Journal article

Rismondo J, Schulz LM, Yacoub M, Wadhawan A, Hoppert M, Dionne MS, Gründling Aet al., 2020, EslB is required for cell wall biosynthesis and modification in<i>Listeria monocytogenes</i>, Publisher: Cold Spring Harbor Laboratory

<jats:title>ABSTRACT</jats:title><jats:p>Lysozyme is an important component of the innate immune system. It functions by hydrolysing the peptidoglycan (PG) layer of bacteria. The human pathogen<jats:italic>Listeria monocytogenes</jats:italic>is intrinsically lysozyme resistant. The peptidoglycan<jats:italic>N</jats:italic>-deacetylase PgdA and<jats:italic>O</jats:italic>-acetyltransferase OatA are two known factors contributing to its lysozyme resistance. Furthermore, it was shown that the absence of components of an ABC transporter, here referred to as EslABC, leads to reduced lysozyme resistance. How its activity is linked to lysozyme resistance is still unknown. To investigate this further, a strain with a deletion in<jats:italic>eslB</jats:italic>, coding for a membrane component of the ABC transporter, was constructed in<jats:italic>L. monocytogenes</jats:italic>strain 10403S. The<jats:italic>eslB</jats:italic>mutant showed a 40-fold reduction in the minimal inhibitory concentration to lysozyme. Analysis of the PG structure revealed that the<jats:italic>eslB</jats:italic>mutant produced PG with reduced levels of<jats:italic>O</jats:italic>-acetylation. Using growth and autolysis assays, we show that the absence of EslB manifests in a growth defect in media containing high concentrations of sugars and increased endogenous cell lysis. A thinner PG layer produced by the<jats:italic>eslB</jats:italic>mutant under these growth conditions might explain these phenotypes. Furthermore, the<jats:italic>eslB</jats:italic>mutant had a noticeable cell division defect and formed elongated cells. Microscopy analysis revealed that an early cell division protein still localized in the<jats:italic>eslB</jats:italic>mutant indicating that a downstream process is perturbed. Based on our results, we hypothesize that EslB affects the b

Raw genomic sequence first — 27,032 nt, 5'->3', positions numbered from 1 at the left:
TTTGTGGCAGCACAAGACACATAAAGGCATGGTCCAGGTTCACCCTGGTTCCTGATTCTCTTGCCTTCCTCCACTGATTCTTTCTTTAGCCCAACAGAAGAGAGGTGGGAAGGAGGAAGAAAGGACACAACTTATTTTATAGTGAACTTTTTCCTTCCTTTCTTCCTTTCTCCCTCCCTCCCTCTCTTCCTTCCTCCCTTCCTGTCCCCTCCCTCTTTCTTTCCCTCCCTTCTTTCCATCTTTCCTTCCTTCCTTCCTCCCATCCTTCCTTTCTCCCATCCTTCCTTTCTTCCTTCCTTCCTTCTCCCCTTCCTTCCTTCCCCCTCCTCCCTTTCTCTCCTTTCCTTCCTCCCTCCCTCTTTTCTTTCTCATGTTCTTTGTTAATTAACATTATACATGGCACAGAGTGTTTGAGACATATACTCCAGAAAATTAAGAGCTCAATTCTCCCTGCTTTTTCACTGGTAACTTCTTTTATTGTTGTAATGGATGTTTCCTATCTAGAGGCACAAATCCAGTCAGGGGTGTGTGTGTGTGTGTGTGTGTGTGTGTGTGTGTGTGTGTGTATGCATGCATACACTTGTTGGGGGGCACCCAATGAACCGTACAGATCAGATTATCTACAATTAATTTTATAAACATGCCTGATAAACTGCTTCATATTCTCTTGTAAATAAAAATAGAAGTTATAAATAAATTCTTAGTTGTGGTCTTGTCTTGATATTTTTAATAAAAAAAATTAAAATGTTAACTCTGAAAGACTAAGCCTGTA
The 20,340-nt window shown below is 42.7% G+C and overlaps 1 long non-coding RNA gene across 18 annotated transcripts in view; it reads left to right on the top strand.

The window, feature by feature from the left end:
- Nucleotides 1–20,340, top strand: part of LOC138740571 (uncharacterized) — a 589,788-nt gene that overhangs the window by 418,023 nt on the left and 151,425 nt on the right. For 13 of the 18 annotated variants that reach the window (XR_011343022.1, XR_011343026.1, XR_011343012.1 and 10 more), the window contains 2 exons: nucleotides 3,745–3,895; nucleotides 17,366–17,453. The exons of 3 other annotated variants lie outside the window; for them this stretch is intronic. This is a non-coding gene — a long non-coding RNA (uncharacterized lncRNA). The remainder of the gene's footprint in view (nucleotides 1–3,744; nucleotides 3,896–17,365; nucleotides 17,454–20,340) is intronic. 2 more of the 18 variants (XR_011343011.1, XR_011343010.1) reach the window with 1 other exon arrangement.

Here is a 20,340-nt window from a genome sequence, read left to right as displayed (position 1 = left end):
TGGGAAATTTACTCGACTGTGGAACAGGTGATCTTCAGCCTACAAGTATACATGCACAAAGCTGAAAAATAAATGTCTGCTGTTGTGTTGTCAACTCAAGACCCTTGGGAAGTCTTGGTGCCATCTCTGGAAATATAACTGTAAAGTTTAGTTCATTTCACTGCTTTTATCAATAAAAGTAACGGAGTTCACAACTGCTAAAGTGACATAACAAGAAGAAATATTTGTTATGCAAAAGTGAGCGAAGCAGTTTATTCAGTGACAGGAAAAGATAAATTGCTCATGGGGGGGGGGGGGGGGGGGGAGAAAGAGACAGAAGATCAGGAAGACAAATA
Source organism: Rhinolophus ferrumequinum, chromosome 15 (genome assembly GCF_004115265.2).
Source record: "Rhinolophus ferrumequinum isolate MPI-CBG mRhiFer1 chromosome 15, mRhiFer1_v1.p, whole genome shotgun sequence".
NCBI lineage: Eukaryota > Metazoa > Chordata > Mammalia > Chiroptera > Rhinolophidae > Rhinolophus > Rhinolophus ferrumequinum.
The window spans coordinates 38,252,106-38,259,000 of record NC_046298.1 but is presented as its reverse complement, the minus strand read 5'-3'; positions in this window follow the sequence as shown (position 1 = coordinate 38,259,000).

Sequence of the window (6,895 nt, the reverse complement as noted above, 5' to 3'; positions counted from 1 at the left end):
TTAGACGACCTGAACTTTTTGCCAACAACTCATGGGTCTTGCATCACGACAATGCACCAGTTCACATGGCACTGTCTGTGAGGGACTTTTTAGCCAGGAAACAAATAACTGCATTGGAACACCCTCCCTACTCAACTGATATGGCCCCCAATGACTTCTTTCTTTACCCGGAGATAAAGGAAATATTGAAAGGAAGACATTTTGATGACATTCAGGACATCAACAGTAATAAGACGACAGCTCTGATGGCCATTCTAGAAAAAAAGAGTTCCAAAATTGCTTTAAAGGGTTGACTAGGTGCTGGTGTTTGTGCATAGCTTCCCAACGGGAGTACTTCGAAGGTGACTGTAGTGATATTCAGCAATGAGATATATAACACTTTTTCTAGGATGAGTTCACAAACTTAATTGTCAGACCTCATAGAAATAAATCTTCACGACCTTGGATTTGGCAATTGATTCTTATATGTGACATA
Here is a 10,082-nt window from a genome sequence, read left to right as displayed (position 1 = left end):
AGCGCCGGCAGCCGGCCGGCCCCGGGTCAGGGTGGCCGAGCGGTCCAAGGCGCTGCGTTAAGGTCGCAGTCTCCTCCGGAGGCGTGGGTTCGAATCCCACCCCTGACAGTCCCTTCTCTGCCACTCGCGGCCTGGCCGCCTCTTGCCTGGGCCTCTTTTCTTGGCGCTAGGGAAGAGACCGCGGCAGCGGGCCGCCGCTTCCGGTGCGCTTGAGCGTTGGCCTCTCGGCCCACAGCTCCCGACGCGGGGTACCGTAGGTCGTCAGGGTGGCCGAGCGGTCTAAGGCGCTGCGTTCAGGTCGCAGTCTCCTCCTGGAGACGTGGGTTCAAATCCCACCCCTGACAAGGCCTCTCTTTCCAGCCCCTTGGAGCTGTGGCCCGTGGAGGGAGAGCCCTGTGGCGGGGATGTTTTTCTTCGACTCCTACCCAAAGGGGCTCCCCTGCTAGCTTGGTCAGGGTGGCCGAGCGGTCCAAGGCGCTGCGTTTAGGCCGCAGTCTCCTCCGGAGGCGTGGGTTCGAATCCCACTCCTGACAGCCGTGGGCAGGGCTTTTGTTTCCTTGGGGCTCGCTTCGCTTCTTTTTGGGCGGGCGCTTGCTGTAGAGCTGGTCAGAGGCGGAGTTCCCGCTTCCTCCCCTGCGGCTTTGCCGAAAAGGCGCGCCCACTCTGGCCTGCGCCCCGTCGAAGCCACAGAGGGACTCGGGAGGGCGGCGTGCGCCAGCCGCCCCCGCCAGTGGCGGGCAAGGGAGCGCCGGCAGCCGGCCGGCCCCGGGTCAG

Working paper

Kierdorf K, Hersperger F, Sharrock J, Vincent C, Ustaoglu P, Dou J, Gyoergy A, Gross O, Siekhaus D, Dionne Met al., 2020, Muscle function and homeostasis require cytokine inhibition of AKT activity in Drosophila, eLife, Vol: 9, ISSN: 2050-084X